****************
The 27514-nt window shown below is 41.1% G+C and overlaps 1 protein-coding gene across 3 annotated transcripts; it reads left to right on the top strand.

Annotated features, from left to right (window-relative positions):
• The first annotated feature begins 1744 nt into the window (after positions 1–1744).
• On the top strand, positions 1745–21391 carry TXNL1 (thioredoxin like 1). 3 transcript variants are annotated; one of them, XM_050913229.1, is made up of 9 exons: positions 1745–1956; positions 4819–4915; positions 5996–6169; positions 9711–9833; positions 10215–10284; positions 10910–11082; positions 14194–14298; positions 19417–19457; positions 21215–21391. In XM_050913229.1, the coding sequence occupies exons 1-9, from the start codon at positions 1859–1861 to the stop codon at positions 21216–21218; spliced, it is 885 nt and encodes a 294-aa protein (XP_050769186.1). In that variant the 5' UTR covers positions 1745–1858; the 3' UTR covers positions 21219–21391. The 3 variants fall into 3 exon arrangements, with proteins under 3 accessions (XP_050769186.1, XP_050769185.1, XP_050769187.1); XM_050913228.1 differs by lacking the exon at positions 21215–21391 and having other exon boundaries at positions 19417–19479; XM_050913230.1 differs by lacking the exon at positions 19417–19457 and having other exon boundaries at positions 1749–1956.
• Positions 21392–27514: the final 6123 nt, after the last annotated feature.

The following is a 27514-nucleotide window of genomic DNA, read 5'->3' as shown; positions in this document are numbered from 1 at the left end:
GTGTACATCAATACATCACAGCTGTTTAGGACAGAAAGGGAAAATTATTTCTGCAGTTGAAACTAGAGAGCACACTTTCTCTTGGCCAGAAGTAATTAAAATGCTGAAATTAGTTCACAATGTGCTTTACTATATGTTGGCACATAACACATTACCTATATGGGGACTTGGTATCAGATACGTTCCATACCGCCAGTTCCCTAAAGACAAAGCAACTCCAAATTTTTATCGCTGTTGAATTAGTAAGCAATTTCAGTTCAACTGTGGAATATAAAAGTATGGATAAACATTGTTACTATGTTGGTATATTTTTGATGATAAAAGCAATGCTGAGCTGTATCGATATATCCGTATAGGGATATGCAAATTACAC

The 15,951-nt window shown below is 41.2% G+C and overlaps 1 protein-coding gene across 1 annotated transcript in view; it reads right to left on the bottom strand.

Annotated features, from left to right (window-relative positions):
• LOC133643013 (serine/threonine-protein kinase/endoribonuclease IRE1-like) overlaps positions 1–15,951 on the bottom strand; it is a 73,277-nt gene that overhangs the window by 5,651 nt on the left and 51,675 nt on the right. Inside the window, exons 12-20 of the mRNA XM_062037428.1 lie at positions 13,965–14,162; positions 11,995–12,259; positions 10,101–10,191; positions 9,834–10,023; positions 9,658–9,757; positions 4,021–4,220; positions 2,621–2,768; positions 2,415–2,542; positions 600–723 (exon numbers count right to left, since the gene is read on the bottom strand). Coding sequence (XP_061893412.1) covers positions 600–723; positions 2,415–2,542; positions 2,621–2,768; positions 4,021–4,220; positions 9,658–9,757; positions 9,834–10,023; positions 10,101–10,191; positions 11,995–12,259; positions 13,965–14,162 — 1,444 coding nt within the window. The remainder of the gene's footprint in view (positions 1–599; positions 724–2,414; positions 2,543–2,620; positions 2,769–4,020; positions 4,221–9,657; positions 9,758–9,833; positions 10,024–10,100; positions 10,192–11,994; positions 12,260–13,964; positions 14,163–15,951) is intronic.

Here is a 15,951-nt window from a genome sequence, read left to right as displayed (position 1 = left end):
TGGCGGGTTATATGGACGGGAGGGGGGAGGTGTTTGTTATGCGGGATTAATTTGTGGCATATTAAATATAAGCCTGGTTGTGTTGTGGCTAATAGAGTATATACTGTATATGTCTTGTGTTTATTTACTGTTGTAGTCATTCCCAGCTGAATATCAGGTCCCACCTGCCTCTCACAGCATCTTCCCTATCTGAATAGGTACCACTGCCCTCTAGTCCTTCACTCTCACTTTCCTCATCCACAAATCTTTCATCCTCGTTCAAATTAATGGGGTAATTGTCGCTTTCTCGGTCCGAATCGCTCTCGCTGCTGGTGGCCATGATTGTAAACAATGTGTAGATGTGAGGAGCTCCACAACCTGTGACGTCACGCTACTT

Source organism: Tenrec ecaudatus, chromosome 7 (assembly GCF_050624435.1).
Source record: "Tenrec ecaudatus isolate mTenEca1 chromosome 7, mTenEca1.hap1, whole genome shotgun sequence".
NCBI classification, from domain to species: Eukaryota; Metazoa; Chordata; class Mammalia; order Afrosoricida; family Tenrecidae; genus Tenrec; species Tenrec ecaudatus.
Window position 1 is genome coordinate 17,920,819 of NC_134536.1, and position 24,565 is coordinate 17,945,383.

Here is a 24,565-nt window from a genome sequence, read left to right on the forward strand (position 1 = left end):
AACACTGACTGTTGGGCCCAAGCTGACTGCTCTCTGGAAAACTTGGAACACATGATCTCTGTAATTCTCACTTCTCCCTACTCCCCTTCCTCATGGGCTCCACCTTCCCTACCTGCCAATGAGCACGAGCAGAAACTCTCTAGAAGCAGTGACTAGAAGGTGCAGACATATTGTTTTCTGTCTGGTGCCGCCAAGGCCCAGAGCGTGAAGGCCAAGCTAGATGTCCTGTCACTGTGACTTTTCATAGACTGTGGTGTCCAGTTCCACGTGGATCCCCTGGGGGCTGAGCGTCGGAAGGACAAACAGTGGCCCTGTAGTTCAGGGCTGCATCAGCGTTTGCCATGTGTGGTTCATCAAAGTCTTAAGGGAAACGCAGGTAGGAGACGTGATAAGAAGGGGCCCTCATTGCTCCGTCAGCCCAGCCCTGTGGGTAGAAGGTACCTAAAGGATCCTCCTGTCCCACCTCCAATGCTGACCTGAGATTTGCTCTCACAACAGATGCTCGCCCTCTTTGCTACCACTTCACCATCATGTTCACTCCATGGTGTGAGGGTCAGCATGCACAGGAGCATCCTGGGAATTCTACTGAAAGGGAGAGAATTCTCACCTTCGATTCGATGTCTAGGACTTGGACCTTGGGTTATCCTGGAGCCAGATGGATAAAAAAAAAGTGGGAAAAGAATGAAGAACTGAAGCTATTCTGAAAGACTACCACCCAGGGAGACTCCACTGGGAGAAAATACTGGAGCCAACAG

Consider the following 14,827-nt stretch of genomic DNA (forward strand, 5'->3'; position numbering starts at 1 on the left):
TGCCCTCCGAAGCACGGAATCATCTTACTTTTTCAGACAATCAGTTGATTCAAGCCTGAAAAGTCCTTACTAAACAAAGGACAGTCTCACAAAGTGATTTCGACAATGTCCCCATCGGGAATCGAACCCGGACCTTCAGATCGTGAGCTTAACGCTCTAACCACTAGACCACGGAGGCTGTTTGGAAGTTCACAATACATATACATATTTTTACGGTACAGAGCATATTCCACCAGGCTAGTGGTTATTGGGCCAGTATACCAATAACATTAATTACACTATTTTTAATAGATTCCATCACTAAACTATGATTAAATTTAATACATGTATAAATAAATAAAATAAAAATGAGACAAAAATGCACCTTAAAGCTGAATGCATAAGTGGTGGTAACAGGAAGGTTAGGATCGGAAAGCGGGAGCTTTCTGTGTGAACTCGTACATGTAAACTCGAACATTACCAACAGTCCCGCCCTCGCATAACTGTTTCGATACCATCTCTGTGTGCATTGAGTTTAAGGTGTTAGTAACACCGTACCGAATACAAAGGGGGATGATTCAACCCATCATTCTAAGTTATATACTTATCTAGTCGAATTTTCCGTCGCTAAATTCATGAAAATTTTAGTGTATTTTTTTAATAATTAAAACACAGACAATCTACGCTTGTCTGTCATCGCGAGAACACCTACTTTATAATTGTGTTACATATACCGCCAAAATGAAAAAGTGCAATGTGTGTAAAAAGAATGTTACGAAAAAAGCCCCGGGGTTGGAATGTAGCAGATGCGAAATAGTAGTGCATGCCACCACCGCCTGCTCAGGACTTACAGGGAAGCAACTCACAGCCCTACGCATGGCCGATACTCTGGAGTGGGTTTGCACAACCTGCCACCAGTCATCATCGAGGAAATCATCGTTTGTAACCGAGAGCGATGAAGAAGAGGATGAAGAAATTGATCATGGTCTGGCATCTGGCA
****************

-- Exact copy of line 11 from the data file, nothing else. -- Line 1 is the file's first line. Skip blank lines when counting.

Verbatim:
Here is a 15,951-nt window from a genome sequence, read left to right as displayed (position 1 = left end):